The Many Faces Of Depression

The American Psychiatric Association describes depression as a common and serious medical disorder that impacts how someone feels, thinks and behaves. Most people recognize depression as a mental illness that includes feelings of sadness, thoughts of suicide and a general inability to enjoy life. However, there are a wide variety of symptoms that have nothing to do with feeling down and out or actively wanting to die. In this article, learn about the different types of depression and lesser known symptoms to help you recognize a potential problem.

Type of Depression

To some people, depression may be easily explained by traumatic circumstances or weak-mindedness that causes people to be easily overwhelmed, but the disorder is so much more than that and can strike when you least expect it.

The different types of depression include:

  • Major depression, which typically includes severe symptoms that impact daily life, with episodes that occur one or more times during a person's lifetime.
  • Persistent depressive disorder, (also known as dysthymia) which lasts longer than two years and has periods of severe and less-severe symptoms.
  • Psychotic depression, which includes some type of psychosis in addition to depression.
  • Postpartum depression, which is more commonly known as "baby blues" and occurs after the birth of a child.
  • Seasonal affective disorder (SAD), which occurs during winter months when there is less natural sunlight.
  • Bipolar disorder, which is not a depressive disorder, but includes periods of depression as well as periods of "mania", or extreme high moods.

Each of these types of depression can affect women or men, including postpartum depression (called Paternal Postnatal Depression, or PPND). Major depressive disorder impacts the most people, affecting 14.8 million adults in the U.S., and is more common in women than men. Persistent depressive disorder affects approximately 3.3 American adults per year, with a median onset age of 31.1 years old.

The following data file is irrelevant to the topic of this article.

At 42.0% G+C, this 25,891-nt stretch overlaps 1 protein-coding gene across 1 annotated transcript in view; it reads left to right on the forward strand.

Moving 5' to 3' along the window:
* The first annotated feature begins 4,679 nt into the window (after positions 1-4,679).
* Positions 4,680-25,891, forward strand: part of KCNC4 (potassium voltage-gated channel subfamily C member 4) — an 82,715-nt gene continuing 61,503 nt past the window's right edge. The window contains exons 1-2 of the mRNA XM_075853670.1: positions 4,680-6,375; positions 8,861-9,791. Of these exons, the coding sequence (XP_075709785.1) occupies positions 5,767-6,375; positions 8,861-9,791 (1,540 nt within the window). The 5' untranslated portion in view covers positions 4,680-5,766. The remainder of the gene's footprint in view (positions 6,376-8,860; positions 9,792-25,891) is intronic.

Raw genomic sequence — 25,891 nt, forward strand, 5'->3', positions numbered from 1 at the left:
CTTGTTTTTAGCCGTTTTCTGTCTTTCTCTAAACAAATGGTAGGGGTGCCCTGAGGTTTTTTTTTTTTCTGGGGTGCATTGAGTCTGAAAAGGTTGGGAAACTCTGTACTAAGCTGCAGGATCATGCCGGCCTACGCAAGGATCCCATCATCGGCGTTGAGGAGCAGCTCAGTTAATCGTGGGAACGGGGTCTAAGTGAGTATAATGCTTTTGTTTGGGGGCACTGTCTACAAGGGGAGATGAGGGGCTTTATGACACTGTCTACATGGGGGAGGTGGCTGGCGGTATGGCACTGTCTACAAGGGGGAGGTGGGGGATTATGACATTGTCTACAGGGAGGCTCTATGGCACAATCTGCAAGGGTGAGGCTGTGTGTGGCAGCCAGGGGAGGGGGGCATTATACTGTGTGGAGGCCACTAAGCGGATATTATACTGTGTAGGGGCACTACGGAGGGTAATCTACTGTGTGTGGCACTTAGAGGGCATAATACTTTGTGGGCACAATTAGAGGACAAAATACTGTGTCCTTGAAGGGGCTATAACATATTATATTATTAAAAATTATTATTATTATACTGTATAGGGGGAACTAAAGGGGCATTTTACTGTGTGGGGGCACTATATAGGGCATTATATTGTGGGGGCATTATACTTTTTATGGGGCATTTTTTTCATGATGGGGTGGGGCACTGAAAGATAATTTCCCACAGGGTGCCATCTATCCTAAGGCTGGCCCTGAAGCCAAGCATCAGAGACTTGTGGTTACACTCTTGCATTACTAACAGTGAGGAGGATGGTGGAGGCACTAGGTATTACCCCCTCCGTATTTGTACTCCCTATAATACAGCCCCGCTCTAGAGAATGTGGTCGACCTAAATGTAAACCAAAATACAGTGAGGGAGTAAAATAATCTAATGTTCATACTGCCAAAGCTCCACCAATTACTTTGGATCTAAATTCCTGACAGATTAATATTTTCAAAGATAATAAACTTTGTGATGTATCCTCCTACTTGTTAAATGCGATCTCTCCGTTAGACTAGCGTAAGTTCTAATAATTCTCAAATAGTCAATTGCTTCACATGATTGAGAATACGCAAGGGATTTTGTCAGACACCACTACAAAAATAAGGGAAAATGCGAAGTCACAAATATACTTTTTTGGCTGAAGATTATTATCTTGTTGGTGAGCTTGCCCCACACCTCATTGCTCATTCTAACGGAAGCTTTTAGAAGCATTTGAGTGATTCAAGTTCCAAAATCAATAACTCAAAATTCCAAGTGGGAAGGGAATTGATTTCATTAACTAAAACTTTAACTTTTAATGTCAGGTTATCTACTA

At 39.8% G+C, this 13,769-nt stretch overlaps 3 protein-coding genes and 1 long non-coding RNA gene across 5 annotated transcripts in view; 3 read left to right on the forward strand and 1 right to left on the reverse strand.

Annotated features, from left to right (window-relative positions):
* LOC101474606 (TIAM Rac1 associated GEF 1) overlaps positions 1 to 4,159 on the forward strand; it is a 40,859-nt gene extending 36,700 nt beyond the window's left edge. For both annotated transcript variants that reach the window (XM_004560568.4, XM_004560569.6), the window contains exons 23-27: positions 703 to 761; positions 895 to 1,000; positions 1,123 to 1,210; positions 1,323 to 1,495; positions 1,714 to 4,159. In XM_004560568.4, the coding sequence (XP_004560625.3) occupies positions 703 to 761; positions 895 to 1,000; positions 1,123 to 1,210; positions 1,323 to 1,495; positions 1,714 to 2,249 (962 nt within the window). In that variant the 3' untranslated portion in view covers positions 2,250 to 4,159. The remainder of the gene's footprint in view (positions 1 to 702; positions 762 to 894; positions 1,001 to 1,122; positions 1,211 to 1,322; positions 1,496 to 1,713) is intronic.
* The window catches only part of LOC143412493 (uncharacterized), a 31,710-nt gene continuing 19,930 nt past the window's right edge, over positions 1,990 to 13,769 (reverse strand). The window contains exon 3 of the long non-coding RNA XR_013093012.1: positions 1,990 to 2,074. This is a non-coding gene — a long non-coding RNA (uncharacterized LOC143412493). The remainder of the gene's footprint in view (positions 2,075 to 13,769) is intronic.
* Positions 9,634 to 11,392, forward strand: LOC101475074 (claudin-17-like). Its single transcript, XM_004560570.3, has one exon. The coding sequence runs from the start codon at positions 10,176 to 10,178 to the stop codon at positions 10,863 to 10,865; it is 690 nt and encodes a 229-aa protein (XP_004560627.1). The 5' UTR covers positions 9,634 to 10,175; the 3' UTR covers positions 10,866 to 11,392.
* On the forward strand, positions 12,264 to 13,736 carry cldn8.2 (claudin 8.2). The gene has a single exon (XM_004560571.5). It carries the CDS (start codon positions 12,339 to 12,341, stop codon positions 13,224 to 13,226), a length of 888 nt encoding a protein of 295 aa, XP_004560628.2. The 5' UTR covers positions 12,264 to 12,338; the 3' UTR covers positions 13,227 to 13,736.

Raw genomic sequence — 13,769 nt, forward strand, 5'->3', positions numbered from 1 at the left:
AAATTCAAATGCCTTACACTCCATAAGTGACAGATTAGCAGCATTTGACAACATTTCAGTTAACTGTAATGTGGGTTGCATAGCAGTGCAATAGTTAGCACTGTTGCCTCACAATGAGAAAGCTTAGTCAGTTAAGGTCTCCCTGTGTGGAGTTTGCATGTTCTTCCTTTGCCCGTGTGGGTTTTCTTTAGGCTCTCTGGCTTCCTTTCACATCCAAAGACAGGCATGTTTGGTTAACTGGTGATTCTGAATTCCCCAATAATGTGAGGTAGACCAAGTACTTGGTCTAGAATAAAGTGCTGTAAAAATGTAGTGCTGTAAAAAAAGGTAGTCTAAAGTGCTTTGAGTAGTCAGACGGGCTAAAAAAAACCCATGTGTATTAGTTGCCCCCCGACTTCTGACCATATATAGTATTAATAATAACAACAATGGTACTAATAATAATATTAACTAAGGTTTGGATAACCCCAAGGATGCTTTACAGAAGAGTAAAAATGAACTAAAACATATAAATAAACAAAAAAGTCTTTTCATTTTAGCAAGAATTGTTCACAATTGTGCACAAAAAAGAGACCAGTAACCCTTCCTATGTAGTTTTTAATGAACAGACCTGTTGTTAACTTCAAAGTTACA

Lesser Known Symptoms of Depression

With three to five percent of adults experiencing depression at some point in their lives, it's likely that you are at least familiar with the disease. Symptoms including persistent sadness, feelings of hopelessness, worthlessness or guilt, a loss of interest in hobbies and activities, and thoughts of suicide are fairly well-known, but other symptoms of depression can seem totally unrelated.

Lesser known, but not uncommon symptoms of depression include:

  • Rapid weight changes: This can mean a sudden gain or loss of weight, caused by a loss of appetite or forgetting to eat, or by "comfort" binging.
  • Anger and irritability: Anger and irritability seem pretty far off from sadness, but if you notice someone is less patient and more prone to flying of the handle, this can be a sign of depression.
  • Boredom: Things that used to sound fun may suddenly stop motivating someone to participate. Rather than feeling too sad to want to get out of bed, a person suffering from depression may just feel bored and uninspired.
  • Aches and pains: Physical discomfort, when not related to other illness, can be signs of depression. This discomfort can range from skin sensitivity to headaches to muscle and joint pain.
  • Anxiety: Depression and anxiety go hand in hand. Worrying and stressful thinking often lead to hopelessness and thoughts of giving up.
  • Passive thoughts of dying: Passive thoughts of dying are different from thoughts of suicide in that people think about being dead rather than considering or planning how to kill themselves. For example, they may think that it would be better if they could go to sleep and never wake up.
  • Confusion and trouble concentrating: Forgetfulness, problems focusing and disorganization can all be symptoms of depression, particularly when they appear suddenly.
  • Changes in sleep patterns: It may seem like people who are depressed sleep a lot more than normal, but the converse can also be true. Depression can also cause people to wake up at odd hours or experience very restless sleep.
  • Feeling numb: Depression may seem like a disease characterized by a lot of painful emotions, but numbness is another possible symptom. The inability to feel pain, sadness, loss, or heartache may seem like a good thing, but numbness associated with depression also means failing to feel joy and love.

Depression is a serious disease, just like hypertension or diabetes. Symptoms can vary wildly, but the symptoms listed in this article can give you an idea about the diversity of depression red flags.

If you or someone you know experiences sudden changes in behavior, though patterns or emotions, it is important to seek professional medical help. Your family doctor can refer you to a psychiatrist or psychologist for further assistance and counseling. Depression in all its forms is treatable and no one should suffer needlessly.